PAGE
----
Only two years away from its 50th anniversary, Stanley Kubrick’s adaptation of Anthony Burgess’s 1962 decline-of-civilisation novel, A Clockwork Orange, remains a chilling, thrilling and unsettling cinematic vision of nihilistic violence and social control. Released by the BFI in cinemas around the UK from 5 April 2019, this will be the first UK-wide re-release of A Clockwork Orange since 2000, enabling another generation to see it on the big screen.
Set in a flamboyantly stylised near-future, where gangs of disenfranchised teenagers indulge in narcotic cocktails and revel in acts of ‘ultraviolence’, the film centres on charismatic but deadly Alex DeLarge (brilliantly portrayed by Malcolm McDowell in one of his most famous roles) and his band of equally brutal droogs; Dim (Warren Clarke), Georgie (James Marcus) and Pete (Michael Tarn). Eventually arrested and imprisoned, Alex shortens his sentence by agreeing to take part in a government-run experiment to cure offenders through aversion therapy – the Ludovico Technique – in which he is tied down, kept awake and forced to watch violent, sexual and anti-social activity while listening to Beethoven.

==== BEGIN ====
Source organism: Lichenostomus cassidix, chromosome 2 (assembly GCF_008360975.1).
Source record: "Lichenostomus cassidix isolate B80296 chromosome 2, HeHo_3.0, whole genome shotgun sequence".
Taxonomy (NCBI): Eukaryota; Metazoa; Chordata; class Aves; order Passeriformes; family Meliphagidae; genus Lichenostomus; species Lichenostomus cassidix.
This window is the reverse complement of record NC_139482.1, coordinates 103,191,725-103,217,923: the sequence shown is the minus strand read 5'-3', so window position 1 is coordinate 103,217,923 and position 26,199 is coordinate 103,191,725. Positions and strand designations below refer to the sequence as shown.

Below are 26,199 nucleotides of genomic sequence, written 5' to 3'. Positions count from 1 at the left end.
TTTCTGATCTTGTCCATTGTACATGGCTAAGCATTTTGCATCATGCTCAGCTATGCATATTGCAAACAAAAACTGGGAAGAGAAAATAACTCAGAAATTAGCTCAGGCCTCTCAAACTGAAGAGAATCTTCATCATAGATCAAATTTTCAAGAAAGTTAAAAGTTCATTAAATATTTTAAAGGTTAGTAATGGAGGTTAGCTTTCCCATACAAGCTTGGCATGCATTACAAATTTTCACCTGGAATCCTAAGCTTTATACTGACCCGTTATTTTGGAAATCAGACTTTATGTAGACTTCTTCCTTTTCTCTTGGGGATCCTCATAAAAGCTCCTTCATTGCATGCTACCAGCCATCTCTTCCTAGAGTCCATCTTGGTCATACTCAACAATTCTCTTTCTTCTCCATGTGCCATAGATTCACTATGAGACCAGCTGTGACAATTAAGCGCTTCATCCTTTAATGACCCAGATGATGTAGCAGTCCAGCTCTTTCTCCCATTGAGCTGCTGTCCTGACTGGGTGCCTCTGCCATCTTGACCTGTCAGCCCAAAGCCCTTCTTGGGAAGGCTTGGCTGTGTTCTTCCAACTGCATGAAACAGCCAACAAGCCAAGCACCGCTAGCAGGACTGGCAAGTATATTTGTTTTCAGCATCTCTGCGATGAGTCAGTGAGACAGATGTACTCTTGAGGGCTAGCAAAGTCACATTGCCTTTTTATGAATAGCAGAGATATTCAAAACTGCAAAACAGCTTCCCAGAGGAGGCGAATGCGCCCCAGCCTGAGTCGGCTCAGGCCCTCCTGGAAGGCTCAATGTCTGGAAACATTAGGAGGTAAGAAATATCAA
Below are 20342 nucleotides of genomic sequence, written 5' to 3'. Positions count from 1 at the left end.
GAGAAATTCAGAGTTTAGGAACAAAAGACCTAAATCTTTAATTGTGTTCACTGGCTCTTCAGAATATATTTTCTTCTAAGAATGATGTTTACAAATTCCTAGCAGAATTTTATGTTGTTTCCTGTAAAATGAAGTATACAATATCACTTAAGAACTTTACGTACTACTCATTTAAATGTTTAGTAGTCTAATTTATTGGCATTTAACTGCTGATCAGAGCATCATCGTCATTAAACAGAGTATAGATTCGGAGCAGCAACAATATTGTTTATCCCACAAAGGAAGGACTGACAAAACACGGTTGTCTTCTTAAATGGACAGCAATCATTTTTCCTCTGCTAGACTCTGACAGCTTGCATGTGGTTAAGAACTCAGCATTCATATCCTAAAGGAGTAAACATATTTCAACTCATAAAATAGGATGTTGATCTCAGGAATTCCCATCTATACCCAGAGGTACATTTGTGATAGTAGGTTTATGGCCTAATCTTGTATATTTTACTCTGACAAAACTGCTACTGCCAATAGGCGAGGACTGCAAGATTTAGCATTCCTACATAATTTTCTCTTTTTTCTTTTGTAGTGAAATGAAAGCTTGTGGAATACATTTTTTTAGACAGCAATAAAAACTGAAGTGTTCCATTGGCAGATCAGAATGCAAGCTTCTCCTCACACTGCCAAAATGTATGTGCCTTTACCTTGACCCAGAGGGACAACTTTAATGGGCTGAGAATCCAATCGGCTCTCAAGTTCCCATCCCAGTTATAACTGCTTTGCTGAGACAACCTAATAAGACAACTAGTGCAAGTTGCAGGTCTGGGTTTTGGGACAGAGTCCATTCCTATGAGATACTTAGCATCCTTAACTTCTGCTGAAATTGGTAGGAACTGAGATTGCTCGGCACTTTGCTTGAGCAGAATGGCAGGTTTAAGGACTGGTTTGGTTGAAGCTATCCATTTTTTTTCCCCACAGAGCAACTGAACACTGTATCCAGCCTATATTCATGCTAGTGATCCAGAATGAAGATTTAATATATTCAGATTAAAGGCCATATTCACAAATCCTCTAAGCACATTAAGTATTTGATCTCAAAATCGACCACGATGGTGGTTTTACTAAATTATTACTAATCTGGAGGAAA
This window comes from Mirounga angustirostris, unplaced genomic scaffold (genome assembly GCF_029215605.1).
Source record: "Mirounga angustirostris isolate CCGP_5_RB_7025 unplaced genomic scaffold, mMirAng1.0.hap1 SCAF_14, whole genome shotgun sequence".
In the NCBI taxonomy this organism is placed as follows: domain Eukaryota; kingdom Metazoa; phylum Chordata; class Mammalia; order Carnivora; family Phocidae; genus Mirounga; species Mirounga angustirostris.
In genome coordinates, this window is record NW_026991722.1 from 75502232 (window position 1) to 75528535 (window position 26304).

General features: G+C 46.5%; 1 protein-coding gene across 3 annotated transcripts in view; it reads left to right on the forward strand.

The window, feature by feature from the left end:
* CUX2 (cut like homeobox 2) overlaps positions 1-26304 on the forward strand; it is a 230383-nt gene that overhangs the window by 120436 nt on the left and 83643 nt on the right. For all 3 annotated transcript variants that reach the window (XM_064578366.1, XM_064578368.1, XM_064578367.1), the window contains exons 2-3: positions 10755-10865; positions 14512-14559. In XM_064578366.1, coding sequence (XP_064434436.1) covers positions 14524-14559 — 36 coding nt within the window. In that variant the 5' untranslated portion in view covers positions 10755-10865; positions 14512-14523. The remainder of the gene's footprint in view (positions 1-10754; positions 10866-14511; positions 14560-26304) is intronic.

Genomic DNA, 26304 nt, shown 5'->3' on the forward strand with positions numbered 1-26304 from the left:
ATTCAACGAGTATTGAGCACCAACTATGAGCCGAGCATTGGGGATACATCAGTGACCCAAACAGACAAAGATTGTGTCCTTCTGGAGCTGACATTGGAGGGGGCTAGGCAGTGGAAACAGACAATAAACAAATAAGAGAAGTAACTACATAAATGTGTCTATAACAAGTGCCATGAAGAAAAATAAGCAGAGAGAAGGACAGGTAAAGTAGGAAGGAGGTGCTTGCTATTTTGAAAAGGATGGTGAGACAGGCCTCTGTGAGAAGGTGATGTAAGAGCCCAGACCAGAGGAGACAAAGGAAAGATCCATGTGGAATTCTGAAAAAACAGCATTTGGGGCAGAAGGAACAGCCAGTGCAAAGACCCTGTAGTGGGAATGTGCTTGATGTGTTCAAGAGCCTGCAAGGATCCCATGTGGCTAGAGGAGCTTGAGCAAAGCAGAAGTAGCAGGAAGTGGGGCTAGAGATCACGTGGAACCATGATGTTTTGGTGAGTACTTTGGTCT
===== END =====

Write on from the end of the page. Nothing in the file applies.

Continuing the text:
The story is narrated by Alex himself, speaking in ‘Nadsat’, a form of Russian-influenced English devised by Anthony Burgess who was also a linguist.
The violent attacks and rape scenes in the film made it highly controversial upon its release in the UK and in the glare of publicity Stanley Kubrick received death threats. He personally asked Warner Bros. to withdraw the film from distribution in 1974 and it was not seen on the big screen again in the UK until after his death in 1999.
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Sat 11 May